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Youth and Gang Violence

SaVI has hosted a number of events, as well as undertaken research on gang violence and the prevention thereof in the Western Cape. SaVI also works closely with a number of non-governmental organisations in the Western Cape that specifically focus on youth violence prevention, such as Amandla EduFootball and Waves for Change. Below are examples of some of our current work.


Recent Publications
 

SaVI has supported in-depth research by Dr Don Pinnock on the genesis of gang violence in Cape Town and various interventions and programmes that have the potential to prevent it. Dr Pinnock's book details the history of Cape Town's gangs the various pathways of violence that facilitate the creation and perpetuation of gangs and gang members. The book was released in March 2016 by Tafelberg Publishers.

In 2014 SaVI commissioned Pharie Sefali, a journalist, to undertake ethnographic research on the nature and dynamics of juvenile gang violence in Khayelitsha. Pharies spent weeks interviewing gang members, police, school principals and NGOs/ A publication in partnership with GroundUp was subsequently produced with a view informing public and policy debates on gang violence in Khayelitsha and possible prevention solutions.

‘Youth violence: sources and solutions in South Africa’ edited by Cathy Ward, Amelia van der Merwe and Andrew Dawes thoroughly and carefully reviews the evidence for risk and protective factors that influence the likelihood of young people acting aggressively. This can be used as a reference text for work on violence and aggression in many contexts, and for interventions to prevent violence and aggression. It was published by UCT Press in 2012.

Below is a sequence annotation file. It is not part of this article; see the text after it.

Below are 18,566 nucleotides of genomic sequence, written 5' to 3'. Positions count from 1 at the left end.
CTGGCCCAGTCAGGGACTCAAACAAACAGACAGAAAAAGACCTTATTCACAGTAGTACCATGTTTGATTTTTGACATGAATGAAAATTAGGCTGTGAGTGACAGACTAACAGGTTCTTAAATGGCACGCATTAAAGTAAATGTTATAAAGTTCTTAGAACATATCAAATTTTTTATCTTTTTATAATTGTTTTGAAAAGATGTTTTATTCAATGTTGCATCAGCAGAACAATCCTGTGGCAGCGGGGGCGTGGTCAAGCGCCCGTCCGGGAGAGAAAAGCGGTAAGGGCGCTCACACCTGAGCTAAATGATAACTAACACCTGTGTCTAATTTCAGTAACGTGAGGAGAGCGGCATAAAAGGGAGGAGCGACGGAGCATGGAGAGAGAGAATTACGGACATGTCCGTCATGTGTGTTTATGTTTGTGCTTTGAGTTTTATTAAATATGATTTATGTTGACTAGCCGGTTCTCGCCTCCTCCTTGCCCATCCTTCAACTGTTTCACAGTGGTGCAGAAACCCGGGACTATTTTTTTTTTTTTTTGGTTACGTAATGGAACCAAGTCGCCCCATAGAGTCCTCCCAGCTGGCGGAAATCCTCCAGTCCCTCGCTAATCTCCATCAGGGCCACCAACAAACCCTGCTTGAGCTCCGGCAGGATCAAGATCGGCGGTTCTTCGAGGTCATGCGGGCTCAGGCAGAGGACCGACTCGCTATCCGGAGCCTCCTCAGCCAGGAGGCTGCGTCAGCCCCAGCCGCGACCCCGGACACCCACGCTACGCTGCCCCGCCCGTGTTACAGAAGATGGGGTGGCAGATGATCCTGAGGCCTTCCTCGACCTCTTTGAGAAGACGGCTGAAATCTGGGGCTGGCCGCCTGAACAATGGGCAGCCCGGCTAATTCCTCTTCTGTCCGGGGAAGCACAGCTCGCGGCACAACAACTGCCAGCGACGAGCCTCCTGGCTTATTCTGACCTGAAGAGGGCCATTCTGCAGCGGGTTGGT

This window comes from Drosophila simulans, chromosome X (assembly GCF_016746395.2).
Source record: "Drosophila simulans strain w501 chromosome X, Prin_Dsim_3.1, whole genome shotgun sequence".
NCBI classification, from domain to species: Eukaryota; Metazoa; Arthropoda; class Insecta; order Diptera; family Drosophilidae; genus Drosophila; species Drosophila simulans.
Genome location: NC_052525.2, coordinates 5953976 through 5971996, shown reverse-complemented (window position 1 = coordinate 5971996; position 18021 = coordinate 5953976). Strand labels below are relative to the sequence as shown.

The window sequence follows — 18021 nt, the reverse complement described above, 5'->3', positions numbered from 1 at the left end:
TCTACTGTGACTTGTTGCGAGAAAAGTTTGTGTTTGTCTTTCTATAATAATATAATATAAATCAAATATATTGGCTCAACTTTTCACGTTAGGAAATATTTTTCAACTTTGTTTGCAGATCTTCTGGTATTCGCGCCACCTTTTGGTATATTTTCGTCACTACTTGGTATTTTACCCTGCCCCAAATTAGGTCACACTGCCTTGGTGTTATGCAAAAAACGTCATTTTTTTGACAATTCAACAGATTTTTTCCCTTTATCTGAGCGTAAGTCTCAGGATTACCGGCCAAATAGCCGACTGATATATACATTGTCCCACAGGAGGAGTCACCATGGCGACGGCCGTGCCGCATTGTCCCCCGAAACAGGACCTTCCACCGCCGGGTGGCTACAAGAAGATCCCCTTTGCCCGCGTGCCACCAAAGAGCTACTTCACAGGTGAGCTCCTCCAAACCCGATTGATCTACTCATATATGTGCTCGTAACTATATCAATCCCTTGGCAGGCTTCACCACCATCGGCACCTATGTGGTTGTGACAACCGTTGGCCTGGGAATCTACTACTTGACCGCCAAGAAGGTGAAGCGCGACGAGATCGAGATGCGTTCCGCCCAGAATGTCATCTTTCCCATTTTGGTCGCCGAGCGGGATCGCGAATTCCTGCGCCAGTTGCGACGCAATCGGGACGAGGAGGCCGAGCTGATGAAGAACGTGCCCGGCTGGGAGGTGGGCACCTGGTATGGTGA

Longitudinal survey research on youth violence reduction

SaVI has also partnered with a non-governmental organisation, Amandla EduFootball and the International Committee of the Red Cross to explore the impact of the sport-based violence prevention, and is in the process of initiating  a ten year longitudinal survey in Gugulethu and Manenberg to ascertain the impact of youth violence prevention interventions in this area. A pilot survey was administered to a 100 respondents in November 2014. A full baseline survey will be administered to 900 respondents in the coming months.